Guidelines from several national professional groups and a patchwork of state laws support the option to provide confidential mental healthcare for adolescents as a way to reduce barriers to treatment. These guidelines do not, however, help doctors decide when and to what extent confidentiality might be appropriate. We propose a set of practical considerations that clinicians can use to develop and justify confidentiality and family involvement in individual cases. Use of this framework may increase clinician comfort in discussing confidentiality and mental health topics with adolescents, and thus reduce barriers to the management of mental health problems in adolescent primary care.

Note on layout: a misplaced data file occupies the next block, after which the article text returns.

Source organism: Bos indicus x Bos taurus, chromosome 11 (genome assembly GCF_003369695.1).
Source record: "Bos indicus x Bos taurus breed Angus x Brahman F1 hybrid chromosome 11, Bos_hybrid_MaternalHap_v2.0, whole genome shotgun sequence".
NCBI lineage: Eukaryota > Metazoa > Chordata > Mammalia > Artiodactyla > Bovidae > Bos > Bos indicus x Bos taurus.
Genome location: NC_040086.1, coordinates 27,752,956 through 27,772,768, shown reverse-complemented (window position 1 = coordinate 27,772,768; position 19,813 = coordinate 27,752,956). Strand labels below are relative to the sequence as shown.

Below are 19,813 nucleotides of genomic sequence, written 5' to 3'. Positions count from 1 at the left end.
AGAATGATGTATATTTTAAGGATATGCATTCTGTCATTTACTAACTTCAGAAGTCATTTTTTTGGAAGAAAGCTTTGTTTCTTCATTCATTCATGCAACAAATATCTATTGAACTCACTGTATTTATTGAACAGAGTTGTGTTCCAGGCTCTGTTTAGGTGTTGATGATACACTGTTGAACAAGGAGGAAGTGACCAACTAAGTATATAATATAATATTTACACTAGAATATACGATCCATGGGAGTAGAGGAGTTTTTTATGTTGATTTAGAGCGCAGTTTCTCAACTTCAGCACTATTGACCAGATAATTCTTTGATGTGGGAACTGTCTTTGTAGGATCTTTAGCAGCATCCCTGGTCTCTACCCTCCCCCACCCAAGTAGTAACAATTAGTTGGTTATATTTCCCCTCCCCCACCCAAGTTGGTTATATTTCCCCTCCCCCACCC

|Original language||English (US)|
|Number of pages||12|
|State||Published - 2002|
ASJC Scopus subject areas